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E.g., 12/19/2014
Afghanistan war ends. Next, more war...

Afghanistan war ends. Next, more war...

12/08/14 09:33PM

Rachel Maddow reports that after more than 13 years, combat operations in Afghanistan are being declared officially over, even though the U.S. will maintain a sizeable military presence there for many more years to come. watch

Reform sought to restore faith in justice

Reform sought to restore public faith in justice

12/08/14 09:21PM

Eric Adams, Brooklyn, NY borough president and former NYPD captain, talks with Rachel Maddow about the outrage over the Eric Garner case as a vehicle to reform the justice system with the assignment of a disinterested prosecutor in some police cases. watch

Ahead on the 12/8/14 Maddow show

12/08/14 06:58PM

Tonight's guests:

  • Eric Adams, Brooklyn, NY Borough President and former NYPD captain
  • Jonathan Landay, McClatchy national security correspondent 

And here's executive producer Cory Gnazzo with a look at what we're working on tonight...

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Monday's Mini-Report, 12.8.14

12/08/14 05:30PM

Today's edition of quick hits:
* Yemen: "United States commandos stormed a village in southern Yemen early Saturday in an effort to free an American photojournalist held hostage by Al Qaeda, but the raid ended in tragedy, with the kidnappers killing the American and a South African held with him, United States officials said."
* Potential trouble: "The release of the 'cromnibus' has been delayed as lawmakers across the Capitol continue to work out a number of issues on the spending bill."
* Iraq: "Allied warplanes and Iraqi ground troops are increasingly isolating Islamic State militants in the captured city of Mosul, prompting Iraqi officials to push for a winter offensive to wrest control of the area months ahead of the previous schedule -- and over American warnings."
* Tomorrow: "A highly anticipated Senate Intelligence Committee report expected to condemn the CIA for using torture following the 9/11 terrorist attacks is set to be released Tuesday, White House Press Secretary Josh Earnest confirmed."
* Profiling: "The Justice Department on Monday announced revisions to rules for racial profiling by federal law enforcement amid lingering protests across the nation in response to grand jury decisions not to indict white police officers for the killings of unarmed black men."
* A job well done: "With the Ebola crisis seemingly in hand, Ron Klain, the veteran political operative the White House plucked from a venture capital gig to coordinate the government's response, is planning a late-winter return to the private sector."
* In related news, the emergency room physician in Dallas who missed the first domestic Ebola case is discussing the incident for the first time. "I was unaware of a 103-degree fever," Dr. Joseph Howard Meier explained. "It appears in the chart, but I did not see it."
US President Barack Obama speaks on immigration reform at the Copernicus Community Center on Nov. 25, 2014 in Chicago. (Mandel Ngan/AFP/Getty)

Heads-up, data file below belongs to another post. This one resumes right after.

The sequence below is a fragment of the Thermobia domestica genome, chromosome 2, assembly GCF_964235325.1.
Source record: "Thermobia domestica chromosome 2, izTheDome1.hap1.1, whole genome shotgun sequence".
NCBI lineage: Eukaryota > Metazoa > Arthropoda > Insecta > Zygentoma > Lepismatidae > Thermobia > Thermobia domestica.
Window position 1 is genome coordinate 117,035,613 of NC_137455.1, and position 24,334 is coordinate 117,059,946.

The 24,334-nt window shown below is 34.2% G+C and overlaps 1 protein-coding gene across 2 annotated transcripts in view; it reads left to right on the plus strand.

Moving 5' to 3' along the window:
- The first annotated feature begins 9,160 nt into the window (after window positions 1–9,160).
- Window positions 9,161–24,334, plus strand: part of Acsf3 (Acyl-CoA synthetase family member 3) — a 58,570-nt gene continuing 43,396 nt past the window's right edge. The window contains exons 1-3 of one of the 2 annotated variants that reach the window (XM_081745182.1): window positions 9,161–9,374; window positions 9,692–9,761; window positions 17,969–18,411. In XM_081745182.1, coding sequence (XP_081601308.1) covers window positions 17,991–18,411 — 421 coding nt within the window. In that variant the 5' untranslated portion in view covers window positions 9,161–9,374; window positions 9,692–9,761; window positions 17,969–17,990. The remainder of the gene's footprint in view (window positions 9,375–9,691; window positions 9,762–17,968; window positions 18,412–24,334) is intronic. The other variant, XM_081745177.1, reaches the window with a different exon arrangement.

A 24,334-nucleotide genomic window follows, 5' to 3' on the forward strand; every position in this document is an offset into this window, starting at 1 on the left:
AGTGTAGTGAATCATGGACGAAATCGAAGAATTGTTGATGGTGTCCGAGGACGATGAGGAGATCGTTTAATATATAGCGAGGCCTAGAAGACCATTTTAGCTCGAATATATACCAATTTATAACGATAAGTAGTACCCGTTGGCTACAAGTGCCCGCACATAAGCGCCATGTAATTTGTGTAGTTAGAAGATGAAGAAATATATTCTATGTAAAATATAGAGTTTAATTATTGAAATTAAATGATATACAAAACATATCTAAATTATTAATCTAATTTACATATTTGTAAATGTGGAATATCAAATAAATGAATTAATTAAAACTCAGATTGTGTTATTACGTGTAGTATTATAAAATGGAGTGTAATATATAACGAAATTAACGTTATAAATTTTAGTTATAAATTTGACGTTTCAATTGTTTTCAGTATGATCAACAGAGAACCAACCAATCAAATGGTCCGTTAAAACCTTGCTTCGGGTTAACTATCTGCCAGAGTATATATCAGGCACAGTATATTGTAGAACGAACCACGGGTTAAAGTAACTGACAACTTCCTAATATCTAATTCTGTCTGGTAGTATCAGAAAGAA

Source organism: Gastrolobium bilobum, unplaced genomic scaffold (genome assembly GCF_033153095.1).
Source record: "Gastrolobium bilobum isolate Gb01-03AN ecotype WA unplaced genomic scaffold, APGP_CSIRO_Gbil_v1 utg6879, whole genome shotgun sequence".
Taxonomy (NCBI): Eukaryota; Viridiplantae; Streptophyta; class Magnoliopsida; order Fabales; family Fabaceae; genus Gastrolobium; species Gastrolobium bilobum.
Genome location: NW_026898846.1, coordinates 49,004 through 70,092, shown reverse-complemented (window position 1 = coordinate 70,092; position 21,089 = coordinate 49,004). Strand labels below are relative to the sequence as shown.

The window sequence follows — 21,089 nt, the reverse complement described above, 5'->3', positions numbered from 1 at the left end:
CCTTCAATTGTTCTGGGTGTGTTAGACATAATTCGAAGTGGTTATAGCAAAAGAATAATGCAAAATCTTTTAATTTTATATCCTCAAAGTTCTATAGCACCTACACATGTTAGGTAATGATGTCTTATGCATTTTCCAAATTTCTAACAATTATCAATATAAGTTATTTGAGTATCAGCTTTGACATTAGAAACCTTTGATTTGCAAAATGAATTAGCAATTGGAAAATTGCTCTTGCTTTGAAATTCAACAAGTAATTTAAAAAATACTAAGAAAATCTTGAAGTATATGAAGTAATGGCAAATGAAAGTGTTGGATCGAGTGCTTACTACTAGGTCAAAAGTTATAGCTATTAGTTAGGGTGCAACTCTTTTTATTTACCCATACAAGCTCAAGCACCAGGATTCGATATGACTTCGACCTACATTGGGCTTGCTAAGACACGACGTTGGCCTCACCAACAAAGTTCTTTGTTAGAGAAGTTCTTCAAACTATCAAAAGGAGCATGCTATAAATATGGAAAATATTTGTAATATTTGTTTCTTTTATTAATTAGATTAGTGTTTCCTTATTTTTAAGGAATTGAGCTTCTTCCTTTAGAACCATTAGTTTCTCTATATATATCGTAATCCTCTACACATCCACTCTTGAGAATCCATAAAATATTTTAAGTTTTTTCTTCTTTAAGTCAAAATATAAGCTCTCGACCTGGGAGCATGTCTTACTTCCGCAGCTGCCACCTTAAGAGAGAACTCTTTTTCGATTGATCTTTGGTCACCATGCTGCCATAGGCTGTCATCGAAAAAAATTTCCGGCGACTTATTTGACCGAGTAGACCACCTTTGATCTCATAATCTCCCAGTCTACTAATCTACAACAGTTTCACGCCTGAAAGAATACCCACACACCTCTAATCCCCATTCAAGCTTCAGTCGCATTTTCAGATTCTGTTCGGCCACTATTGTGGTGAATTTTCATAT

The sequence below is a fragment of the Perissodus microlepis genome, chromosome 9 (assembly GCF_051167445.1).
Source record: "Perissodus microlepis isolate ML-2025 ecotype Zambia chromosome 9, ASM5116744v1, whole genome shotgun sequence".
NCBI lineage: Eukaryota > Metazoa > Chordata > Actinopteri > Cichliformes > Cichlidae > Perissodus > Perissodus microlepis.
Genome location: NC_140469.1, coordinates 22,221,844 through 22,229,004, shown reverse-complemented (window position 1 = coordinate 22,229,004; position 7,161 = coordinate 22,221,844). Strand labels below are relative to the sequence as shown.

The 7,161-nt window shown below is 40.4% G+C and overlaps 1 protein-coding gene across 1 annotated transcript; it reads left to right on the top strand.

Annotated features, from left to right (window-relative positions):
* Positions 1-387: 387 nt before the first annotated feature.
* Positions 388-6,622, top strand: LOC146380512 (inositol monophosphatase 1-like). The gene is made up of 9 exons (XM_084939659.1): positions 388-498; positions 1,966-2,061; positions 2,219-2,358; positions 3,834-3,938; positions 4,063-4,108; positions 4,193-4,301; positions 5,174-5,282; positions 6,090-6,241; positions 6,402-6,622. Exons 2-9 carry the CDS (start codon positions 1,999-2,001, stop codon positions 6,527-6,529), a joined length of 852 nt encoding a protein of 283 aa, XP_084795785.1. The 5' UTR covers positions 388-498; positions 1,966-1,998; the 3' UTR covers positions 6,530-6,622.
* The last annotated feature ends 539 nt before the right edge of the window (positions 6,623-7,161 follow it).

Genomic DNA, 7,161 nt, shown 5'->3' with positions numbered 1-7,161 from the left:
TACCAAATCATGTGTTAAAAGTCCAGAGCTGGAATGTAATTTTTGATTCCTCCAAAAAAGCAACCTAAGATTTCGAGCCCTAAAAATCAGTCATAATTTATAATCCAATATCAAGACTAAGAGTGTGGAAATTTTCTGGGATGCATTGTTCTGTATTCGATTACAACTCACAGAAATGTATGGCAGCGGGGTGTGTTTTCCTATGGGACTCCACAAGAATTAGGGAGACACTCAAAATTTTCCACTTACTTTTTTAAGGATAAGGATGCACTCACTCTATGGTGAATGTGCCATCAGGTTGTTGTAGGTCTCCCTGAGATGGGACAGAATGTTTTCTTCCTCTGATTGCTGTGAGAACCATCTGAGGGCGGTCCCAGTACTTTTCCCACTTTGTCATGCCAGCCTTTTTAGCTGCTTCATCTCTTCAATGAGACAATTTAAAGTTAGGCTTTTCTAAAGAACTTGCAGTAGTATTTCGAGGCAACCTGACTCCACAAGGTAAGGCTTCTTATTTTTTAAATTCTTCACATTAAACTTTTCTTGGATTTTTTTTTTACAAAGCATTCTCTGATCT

When the U.S. economy is the envy of the world

12/08/14 04:58PM

Last week, before the new job numbers came out, Catherine Rampell made a very good point: "Unhappy with the economic recovery in the United States? Could be worse. Specifically, we could be literally any other country in the world that also just went through a major financial crisis."
Right. In the public discourse, there's often a temptation to compare the current economic recovery to other recoveries that followed modern downturns. There's one glaring problem with this: the global crash in 2008 was the worst crisis the world has seen since the Great Depression. Comparing it to more routine, cyclical downturns is like comparing a twisted ankle to getting hit by a bus -- they both hurt, but the scope and scale of the damage is qualitatively different.
It's smarter, then, to compare our economic recovery against other countries who dealt with similar circumstances. And on this front, as President Obama was eager to remind Americans in his weekly address, we're the envy of the world:
"America, we still have a lot of work to do together. But we do have real, tangible evidence of our progress. 10.9 million new jobs. 10 million more Americans with health insurance. Manufacturing has grown. Our deficits have shrunk. Our dependence on foreign oil is down. Clean energy is up. More young Americans are graduating from high school and earning college degrees than ever before. Over the last four years, this country has put more people back to work than Europe, Japan, and every advanced economy combined."
That last point is no small detail. In the aftermath of the crash, advanced economies around the globe rushed to respond, with many adopting competing solutions. Many chose the kind of austerity measures Republicans hoped to impose on Americans.
Fortunately for those who want to see the U.S. succeed, Republicans weren't in a position of power in 2009.
As a result, as Rachel noted on the show on Friday, American growth is "outperforming other economies." Indeed, one of the more striking aspects of the recent upswing in the domestic economy is that "the U.S. remains a standout as the rest of the world struggles."